2011 Ford Mustang Long-Term Road Test


2011 Ford Mustang GT 5.0: TSB in AZ, Part 2

January 18, 2011

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It was like one of those refugee flights, as if the helicopter had lifted off the rooftop just as everything went bad on the ground.

That's how you feel when you abandon a car and fly away on an airplane. The last time it happened with me was in La Paz, when we parked a bunch of cars in a trailer park near the airport because the roads north to the U.S. had been flooded.

At least this time we didn't hit a steer, throw a dented hood into the bushes and drown an engine in a flooded ravine. Instead the 2011 Ford Mustang GT 5.0 was parked safely in the service bay of Earnhardt Ford in Chandler, Arizona. When the proper part arrived, it would be on the road again, but that would be days from now and I couldn't be waiting around.

As you remember, I arrived in Phoenix on a flatbed tow truck after running the Mustang out of gas. The Mustang tried to warn me, but there was a certain failure to communicate on behalf of both parties. And when I did try to give it some gas, the capless fuel filler thwarted me.

Ford Roadside Assistance tow the car for free to Earnhardt Ford, but naturally you won't find any friendly service people waiting for you on a Saturday night. I check by telephone with the service department first thing on Monday morning and then show up in person to describe the circumstances of our breakdown. (Good thing I had someone with whom to stay and a car to borrow besides.) To me, things look promising for a quick repair, since this is a holiday week and there are few other cars in for service.

Three hours later the service writer from Earnhardt Ford calls with the diagnosis. As always, there is good news and bad news. The good news is, the replacement of the fuel pump module would solve the problem and the service could be completed in about an hour. But the bad news is, the part has to be shipped from the nearest Ford parts depot and even emergency service can't get it here until Thursday.

Right away, I start checking the flight schedules to Los Angeles.

Once I escaped from Phoenix on Southwest Airlines, Earnhardt Ford kept me on top of the situation, much to its credit. It emailed me a copy of the paperwork acknowledging the car's entry into the service department. It promised me that the car would be cleaned and readied whenever I was prepared to pick it up. And most important, it forwarded me a copy of the work order, which is how I learned of TSB 10-21-3.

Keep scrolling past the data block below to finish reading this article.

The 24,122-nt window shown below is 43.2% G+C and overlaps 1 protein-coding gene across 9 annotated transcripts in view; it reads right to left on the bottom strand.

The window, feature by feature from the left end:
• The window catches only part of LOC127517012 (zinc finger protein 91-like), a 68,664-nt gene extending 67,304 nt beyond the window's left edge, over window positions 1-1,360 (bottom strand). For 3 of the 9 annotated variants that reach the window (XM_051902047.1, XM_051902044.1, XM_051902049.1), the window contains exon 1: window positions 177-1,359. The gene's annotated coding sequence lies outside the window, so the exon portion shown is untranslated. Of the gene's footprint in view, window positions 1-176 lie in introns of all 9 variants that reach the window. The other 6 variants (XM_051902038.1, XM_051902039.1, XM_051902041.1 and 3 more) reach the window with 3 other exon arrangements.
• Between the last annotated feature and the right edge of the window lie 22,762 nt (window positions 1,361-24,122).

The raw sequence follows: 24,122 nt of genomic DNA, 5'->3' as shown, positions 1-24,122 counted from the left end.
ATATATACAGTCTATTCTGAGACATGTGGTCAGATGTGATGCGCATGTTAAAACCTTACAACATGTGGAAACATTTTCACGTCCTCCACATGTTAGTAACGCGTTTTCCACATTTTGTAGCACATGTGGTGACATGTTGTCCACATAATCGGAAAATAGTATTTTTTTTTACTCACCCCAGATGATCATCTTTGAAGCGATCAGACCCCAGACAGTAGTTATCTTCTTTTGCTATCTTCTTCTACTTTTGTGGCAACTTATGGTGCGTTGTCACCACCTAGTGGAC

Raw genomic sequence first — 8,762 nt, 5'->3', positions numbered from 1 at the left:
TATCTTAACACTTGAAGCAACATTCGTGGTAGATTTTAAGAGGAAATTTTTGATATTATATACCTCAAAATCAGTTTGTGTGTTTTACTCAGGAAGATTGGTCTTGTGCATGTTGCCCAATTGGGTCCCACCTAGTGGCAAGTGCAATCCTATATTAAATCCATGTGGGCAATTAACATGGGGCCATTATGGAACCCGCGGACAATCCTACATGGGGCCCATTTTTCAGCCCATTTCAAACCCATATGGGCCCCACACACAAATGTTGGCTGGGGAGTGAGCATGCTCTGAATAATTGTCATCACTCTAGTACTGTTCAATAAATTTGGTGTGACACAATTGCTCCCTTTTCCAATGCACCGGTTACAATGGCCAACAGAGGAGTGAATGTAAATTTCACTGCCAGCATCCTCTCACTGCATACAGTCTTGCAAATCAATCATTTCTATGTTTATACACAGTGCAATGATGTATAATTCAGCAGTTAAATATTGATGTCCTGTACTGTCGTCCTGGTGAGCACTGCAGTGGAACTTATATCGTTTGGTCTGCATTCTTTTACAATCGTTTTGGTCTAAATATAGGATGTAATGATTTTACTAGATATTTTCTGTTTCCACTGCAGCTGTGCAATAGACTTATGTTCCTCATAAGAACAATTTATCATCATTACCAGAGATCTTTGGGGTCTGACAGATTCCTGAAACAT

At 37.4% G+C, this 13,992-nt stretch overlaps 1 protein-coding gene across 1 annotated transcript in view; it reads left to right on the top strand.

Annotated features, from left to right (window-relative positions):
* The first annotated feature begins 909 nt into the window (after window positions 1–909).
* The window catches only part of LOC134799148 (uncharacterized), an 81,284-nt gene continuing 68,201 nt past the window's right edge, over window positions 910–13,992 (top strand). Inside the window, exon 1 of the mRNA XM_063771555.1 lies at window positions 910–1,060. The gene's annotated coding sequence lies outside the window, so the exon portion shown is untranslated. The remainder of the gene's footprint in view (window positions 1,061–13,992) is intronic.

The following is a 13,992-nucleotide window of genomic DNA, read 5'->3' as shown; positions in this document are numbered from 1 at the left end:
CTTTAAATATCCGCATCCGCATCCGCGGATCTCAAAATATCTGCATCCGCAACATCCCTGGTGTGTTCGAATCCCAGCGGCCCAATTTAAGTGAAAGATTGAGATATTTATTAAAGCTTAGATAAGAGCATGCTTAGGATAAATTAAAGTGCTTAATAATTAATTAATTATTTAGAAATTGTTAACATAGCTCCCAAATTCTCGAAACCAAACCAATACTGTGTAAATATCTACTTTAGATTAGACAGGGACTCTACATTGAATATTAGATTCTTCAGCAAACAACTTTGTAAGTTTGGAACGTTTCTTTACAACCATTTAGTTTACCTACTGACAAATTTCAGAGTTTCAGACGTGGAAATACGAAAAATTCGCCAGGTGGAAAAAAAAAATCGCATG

This technical service bulletin (TSB) distributed by Ford to its dealers warns of an issue in both Ford Mustang V6 and V8 models in which the fuel gauge indicator drops from approximately half-full to empty. The TSB precisely describes the behavior that we experienced in our Mustang GT 5.0. The fuel gauge dropping from half or a quarter full. The inability to get more than 7 to 10 gallons into the 15-gallon tank.

As the TSB notes, the Mustang has a saddle-bag-style fuel tank that straddles the driveshaft. There is an electric fuel pump and a fuel-level sensor on the driver side of the fuel tank. There is a fuel pick-up and fuel-level sensor on the passenger side of the tank. The system picks up fuel first from the passenger side and then from the driver side. The fuel level sensors read the fuel levels on both sides and the two values are averaged for display. When the system reads a large difference between the fuel-level sensors, the fuel level indicator goes to empty and the on-board message center wars of limited range.

In the electrical confusion, the pick-up system fails to switch from the passenger side of the tank to the driver side of the tank. As result, the darn thing runs out of gas.

The 2011 Ford Mustang GT 5.0 pulled through and did live again. It's in the Edmunds garage in Santa Monica right now. But there are a few things that we'll be pursuing. What kind of fault frequency must be found before a TSB becomes a recall? Is Ford's policy in this regard different from that of other manufacturers? This TSB 10-21-3 was posted by Ford on October 19, 2010. Should we have been aware of this issue? Should our dealership have been aware of this before we took delivery of the car? And what about the whole capless fuel filler thing?

Ah, questions, questions.

Michael Jordan, Executive Editor, Edmunds.com @ 591 miles

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